Then there are the companies that provide the equipment to do the fracking, and the sand that goes into the water used to fracture the rock. Bianchi says one area that's interesting are the proppant providers. U.S. Silica Holdings Inc. (SLCA) and Emerge Energy Services LP (EMES) are two examples and they've both benefited from the increased activity in both oil and gas extraction. It's actually more difficult to add supply in this market, Bianchi says, so the proppant providers tend to be more insulated from competition. The stocks of both U.S. Silica and Emerge have produced five-year returns measured in the hundreds of percentage points.

Not Just Gas Prices

For anyone wanting to play in the fracking space, oil prices are going to be a factor. Natural gas and oil are different markets, in the sense that oil is basically global and natural gas is more localized. The extraction of natural gas, though, tends to track oil production because the types of rock that produce natural gas also happen to be the ones that carry oil. Historically, a lot of natural gas production is a byproduct of oil production.

Areas such as the Marcellus Shale, in the eastern U.S., produce primarily natural gas and they are in the news because hydrocarbon production isn't something we associate with upstate New York. However, a sizable portion of the new production are in Texas or North Dakota, says Bianchi. (For more on this topic, see "Alternative Ways to Play the Marcellus Shale.")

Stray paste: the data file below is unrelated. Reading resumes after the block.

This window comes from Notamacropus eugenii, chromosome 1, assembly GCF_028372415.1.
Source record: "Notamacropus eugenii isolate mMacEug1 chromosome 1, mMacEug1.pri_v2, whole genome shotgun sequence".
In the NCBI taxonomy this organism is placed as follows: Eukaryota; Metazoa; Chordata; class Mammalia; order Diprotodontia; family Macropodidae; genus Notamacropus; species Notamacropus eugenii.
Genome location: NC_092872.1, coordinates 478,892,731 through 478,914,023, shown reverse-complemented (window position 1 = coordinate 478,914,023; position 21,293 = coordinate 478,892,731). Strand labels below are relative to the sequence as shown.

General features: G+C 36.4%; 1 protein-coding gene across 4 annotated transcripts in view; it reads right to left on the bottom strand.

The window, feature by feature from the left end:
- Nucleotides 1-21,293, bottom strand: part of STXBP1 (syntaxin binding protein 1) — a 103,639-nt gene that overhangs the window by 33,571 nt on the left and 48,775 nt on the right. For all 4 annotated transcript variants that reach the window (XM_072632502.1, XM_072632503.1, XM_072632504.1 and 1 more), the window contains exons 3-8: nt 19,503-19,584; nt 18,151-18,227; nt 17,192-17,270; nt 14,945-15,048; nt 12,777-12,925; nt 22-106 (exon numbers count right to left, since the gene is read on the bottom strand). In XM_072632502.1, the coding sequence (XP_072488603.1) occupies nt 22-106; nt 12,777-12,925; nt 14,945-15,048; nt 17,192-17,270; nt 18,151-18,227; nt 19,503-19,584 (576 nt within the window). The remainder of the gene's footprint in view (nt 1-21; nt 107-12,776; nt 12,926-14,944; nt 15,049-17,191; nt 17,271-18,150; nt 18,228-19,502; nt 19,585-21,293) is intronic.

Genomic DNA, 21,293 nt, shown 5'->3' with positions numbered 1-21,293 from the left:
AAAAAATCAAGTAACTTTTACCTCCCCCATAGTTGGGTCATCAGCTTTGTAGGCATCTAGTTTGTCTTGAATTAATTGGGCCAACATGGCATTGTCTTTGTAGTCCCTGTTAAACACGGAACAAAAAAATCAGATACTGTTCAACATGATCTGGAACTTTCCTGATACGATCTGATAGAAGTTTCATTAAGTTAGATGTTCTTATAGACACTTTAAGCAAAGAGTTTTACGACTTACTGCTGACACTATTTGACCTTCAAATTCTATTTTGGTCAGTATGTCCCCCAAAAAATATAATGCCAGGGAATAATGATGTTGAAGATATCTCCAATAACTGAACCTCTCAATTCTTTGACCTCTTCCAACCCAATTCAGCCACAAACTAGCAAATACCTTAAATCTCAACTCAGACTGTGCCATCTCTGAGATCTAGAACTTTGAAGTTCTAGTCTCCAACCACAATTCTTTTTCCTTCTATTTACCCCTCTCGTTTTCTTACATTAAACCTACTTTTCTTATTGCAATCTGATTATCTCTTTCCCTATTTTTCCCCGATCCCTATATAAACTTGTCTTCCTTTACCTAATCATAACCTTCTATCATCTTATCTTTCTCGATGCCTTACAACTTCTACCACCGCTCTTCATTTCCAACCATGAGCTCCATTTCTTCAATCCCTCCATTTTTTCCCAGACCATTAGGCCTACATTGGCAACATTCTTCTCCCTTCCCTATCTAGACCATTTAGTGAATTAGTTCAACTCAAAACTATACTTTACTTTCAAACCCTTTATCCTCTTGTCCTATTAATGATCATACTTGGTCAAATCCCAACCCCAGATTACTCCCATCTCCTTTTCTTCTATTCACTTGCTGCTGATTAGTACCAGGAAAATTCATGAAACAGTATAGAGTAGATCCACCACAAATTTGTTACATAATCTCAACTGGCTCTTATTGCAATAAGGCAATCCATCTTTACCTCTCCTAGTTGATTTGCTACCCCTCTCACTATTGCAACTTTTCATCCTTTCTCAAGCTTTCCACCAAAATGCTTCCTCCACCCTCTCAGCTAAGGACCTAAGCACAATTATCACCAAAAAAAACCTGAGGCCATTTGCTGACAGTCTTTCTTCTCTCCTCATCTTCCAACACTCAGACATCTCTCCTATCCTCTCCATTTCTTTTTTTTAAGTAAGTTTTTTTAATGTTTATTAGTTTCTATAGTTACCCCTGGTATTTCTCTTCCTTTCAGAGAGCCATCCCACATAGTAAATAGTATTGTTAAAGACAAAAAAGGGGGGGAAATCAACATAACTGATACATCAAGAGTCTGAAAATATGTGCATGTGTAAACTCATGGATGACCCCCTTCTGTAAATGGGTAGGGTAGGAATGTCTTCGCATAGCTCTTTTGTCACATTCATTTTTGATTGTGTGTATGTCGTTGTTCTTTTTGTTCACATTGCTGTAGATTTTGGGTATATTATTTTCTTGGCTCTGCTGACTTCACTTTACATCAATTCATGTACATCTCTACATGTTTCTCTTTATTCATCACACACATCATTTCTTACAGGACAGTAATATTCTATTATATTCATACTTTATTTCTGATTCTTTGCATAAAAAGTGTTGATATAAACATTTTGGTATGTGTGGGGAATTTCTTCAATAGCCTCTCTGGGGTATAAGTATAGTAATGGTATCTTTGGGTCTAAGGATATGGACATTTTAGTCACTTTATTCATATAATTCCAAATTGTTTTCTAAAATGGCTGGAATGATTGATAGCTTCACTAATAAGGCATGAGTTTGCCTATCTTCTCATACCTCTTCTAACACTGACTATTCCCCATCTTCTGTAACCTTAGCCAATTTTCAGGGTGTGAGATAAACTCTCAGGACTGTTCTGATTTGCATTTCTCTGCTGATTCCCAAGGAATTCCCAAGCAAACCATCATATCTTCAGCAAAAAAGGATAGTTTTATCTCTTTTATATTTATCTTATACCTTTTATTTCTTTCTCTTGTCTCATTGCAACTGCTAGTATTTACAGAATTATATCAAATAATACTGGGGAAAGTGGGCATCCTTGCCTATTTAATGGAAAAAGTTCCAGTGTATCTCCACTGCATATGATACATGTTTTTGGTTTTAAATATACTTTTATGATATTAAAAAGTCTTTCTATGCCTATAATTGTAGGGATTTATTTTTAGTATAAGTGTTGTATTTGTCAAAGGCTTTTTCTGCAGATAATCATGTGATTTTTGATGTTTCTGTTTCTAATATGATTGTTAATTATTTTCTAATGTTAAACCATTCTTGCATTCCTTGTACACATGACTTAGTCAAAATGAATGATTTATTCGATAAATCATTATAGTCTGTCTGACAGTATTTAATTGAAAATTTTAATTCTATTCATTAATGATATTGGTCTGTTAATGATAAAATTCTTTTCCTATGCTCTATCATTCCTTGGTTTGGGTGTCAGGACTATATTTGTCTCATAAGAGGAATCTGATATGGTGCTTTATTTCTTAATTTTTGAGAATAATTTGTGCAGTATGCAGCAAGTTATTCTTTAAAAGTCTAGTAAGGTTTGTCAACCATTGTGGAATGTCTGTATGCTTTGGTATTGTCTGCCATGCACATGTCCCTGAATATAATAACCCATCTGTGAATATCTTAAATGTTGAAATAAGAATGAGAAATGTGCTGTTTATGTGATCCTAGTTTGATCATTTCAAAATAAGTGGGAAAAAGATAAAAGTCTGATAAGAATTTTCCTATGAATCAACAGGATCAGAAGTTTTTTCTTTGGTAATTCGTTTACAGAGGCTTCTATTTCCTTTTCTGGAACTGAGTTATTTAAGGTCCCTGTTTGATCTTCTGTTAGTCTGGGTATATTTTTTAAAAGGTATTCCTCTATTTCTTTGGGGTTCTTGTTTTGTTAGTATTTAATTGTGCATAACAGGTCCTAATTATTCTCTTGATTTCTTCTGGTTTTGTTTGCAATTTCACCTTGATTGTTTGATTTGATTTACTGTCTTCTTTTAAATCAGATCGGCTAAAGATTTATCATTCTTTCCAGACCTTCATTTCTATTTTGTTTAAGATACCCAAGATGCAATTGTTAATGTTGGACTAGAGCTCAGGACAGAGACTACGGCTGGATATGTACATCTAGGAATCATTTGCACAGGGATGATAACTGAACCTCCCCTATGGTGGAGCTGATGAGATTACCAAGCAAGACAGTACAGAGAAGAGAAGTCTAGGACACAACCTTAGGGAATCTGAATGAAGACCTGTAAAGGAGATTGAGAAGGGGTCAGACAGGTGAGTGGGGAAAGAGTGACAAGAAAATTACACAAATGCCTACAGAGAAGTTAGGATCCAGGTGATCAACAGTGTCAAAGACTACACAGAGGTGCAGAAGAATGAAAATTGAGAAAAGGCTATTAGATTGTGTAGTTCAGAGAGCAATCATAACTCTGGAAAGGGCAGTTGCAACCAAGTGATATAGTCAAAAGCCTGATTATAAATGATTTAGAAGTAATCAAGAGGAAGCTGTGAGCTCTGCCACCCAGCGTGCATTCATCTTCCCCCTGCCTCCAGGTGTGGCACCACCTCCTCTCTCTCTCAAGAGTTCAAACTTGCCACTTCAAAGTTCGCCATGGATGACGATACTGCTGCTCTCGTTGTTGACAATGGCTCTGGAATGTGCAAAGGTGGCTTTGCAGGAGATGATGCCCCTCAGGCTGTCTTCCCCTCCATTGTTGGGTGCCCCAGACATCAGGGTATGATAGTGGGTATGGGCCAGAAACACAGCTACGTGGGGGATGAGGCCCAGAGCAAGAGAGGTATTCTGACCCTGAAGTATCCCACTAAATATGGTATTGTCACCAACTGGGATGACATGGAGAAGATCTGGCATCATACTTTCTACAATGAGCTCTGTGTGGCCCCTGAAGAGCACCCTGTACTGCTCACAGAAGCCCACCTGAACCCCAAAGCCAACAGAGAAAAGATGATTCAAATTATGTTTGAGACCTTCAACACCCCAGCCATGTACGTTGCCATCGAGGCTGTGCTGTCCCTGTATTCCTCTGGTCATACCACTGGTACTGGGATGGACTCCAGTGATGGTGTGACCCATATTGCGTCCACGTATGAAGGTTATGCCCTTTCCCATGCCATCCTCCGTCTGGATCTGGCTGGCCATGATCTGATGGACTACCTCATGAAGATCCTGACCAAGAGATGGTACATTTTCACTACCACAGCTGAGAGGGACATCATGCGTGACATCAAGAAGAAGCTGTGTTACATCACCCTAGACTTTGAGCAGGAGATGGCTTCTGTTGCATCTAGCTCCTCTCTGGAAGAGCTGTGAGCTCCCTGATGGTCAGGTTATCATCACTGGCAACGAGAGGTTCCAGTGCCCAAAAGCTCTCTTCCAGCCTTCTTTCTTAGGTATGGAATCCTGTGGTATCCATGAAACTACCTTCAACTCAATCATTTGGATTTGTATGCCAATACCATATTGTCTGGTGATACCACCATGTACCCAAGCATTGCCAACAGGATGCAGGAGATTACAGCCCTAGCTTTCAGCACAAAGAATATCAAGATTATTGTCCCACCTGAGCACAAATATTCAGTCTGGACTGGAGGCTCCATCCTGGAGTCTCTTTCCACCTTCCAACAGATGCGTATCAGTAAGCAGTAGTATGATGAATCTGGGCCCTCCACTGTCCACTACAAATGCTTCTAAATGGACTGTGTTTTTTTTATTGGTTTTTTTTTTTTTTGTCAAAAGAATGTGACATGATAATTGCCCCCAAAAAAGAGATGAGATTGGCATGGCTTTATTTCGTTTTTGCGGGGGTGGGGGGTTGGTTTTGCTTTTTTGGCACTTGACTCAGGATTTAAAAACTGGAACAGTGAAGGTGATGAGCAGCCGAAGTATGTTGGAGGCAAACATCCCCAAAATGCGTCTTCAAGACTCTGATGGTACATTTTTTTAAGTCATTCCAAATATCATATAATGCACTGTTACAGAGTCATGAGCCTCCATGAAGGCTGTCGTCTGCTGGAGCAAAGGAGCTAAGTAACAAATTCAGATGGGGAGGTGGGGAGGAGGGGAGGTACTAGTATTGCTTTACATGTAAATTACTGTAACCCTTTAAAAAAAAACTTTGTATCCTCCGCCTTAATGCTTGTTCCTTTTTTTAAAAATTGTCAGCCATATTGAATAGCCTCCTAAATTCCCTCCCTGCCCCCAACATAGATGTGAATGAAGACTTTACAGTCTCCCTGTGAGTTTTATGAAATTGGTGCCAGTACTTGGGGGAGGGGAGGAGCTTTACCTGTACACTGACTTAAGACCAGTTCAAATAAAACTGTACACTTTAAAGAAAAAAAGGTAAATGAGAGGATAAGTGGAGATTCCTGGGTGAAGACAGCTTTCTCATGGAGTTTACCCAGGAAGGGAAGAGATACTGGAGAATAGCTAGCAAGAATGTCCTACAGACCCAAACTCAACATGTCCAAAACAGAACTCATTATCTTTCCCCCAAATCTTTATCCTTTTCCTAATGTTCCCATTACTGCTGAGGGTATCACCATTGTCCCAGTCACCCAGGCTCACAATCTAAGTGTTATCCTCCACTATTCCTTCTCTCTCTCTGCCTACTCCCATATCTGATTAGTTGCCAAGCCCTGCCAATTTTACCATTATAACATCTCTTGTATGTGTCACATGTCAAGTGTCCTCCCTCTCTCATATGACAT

That's changing – in the future there are likely to be more "pure" gas plays as the technology develops for getting gas out where oil isn't worth it. But for now, it's a good rule of thumb that as oil production rises, so does natural gas. The converse is also true. (For related reading, see "Key Ratios for Analyzing Oil and Gas Stocks.")

Exports Still Factor

Another factor is exporting natural gas. The U.S. actually exported some 2.3 trillion cubic feet of natural gas in 2016, according to the EIA (the latest figure available). That's a more than the 1.7 trillion cubic feet for 2015; in fact, the trendline has been steeply rising since 2000, when the U.S. sent out 243 billion cubic feet. Almost all of it leaves the country via pipeline to Canada and Mexico. (For more, see: "The Next Energy Debate: Should The U.S. Pass Gas?")

The wild card in this is Europe and Japan. To be sent to either place natural gas has to be liquefied and that cost a not insignificant sum. to make economic sense, the price of natural gas has to stay relatively high in europe and asia, while staying low enough in the domestic market that it isn&/#39;t simply more profitable to sell it here.

It's possible the European Union may want to reduce its dependence on Russian natural gas, but as Russia already has the infrastructure in place to deliver it, prices would have to be high in order for imported gas to be competitive – or there is a political decision to stop importing Russian gas. (For related reading, see "The Next Hottest Shale Play Is Down Under.")

The Bottom Line

With a low barrier to entry, the amount of competition to drill for and extract oil and gas via fracking tends to keep profits down – not to mention the relatively low price for gas. Assuming that, the companies that provide the implements and services to frackers could be the better bet. (For related reading, see "Why Schlumberger Is a Name You Should Know.")